The Senate and Natural Resources Committee voted Wednesday to advance the nomination of former Michigan Gov. Jennifer Granholm to the full Senate, where she’s expected to be confirmed as the Secretary of the Department of Energy (DOE). 

Granholm signaled in written responses to the committee ahead of her confirmation hearing last week that she wouldn’t necessarily oppose oil and natural gas or efforts underway to better limit their impacts on climate. 

In particular, Granholm signaled continued support for liquefied natural gas (LNG) exports. Her responses come as one of the first indications of how President Biden may utilize what’s become a potent foreign policy tool for the United States.

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“I believe U.S. LNG exports can have an important role to play in reducing international consumption of fuels that have greater contribution to greenhouse gas emissions,” Granholm said. 

Granholm added that if confirmed, DOE would work closely with U.S. LNG exporters to reduce emissions related to the commodity. 

The Senate committee voted 13-4 to advance Granholm’s nomination. She was tapped by President Biden mainly because of a strong track record on alternative energy initiatives during her time as Michigan governor. Her responses on LNG would seem to clash with the Biden administration’s intention of aligning with broader global goals to transition away from fossil fuels. 

The president has already moved for the United States to rejoin the United Nations global climate agreement, set a target for net-zero emission by 2050 and indicated a willingness to more closely regulate the oil and gas sector.

Still, coal continues to be utilized to serve a large part of the world’s energy needs, and both renewables and LNG are seen as a key way to curb its use. The super-chilled fuel has played a key role in foreign policy in recent years as well, particularly in Eastern Europe, where more nations have moved to cut their dependence on Russian natural gas. U.S. LNG made its way to more than 30 countries last year, according to the DOE.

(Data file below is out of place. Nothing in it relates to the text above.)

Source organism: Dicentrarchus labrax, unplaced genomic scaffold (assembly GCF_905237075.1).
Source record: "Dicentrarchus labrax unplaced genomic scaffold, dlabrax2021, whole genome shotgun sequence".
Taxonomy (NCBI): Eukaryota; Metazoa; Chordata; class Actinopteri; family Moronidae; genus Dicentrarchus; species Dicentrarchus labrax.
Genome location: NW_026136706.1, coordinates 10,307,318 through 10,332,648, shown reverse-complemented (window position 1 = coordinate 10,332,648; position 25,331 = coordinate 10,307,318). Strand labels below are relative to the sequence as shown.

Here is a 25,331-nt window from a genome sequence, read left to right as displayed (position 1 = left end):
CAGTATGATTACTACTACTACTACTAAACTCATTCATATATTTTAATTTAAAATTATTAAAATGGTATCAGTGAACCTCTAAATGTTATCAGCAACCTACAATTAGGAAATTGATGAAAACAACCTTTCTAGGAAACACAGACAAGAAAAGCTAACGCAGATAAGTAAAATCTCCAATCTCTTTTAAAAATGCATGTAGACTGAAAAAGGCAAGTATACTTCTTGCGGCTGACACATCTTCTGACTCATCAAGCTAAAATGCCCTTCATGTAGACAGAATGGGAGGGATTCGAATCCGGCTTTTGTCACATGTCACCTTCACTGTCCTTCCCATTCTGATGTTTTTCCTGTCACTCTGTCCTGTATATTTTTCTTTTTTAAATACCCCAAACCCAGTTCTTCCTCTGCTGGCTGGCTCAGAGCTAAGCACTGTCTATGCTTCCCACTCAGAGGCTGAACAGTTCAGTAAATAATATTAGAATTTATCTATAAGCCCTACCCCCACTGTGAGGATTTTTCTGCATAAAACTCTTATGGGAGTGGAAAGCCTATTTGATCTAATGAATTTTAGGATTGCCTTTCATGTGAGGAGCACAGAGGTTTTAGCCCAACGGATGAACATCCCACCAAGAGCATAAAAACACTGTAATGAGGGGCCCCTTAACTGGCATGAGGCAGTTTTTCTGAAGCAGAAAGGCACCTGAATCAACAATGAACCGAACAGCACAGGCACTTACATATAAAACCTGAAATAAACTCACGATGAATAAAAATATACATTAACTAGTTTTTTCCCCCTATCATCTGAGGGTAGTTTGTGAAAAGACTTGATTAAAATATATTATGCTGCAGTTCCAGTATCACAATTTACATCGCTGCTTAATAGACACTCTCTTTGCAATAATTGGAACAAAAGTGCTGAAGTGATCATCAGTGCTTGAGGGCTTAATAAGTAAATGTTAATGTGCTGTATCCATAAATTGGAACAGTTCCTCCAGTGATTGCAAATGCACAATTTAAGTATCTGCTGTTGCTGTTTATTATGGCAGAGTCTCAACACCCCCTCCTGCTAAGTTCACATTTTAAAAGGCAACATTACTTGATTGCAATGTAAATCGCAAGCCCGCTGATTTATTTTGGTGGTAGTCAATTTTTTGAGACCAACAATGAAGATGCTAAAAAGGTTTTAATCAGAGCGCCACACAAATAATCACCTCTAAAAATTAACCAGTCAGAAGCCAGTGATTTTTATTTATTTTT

U.S. LNG exports have skyrocketed since, reaching  5.8 Bcf/d through the first nine months of last year, up 28.6% from the same time in 2019, according to DOE data. The Energy Department grants authorization to export natural gas to countries that don’t have existing free trade agreements with the United States. 

Granholm also said hydraulic fracturing has contributed to the nation’s energy security through significant technological advancements by both private and public sector research. However, she added that the same could be true of other energy sources. 

“Similarly, the innovations that the department has worked on since with its partners in the private sector have continued to increase that security even further by diversifying our energy sources,” she said. “If confirmed, I will drive the Department to pursue the research that will further this goal while also making our nation more secure by mitigating the threats of the climate crisis.”

She added that carbon capture utilization and storage (CCUS) projects are of particular importance to curbing emissions and said the technology should be more widely deployed. Granholm also said she supports additional research and loan guarantees for CCUS technology. 

During her confirmation hearing last week, Granholm said some of her top priorities would be national security and the support of research at DOE’s national labs, particularly their work on climate change. 

Granholm also said in written responses that DOE would work to bolster power grid reliability  and resilience as more intermittent renewables are added to the system, which would add “millions of clean jobs to the economy as well as contribute to energy security and independence.”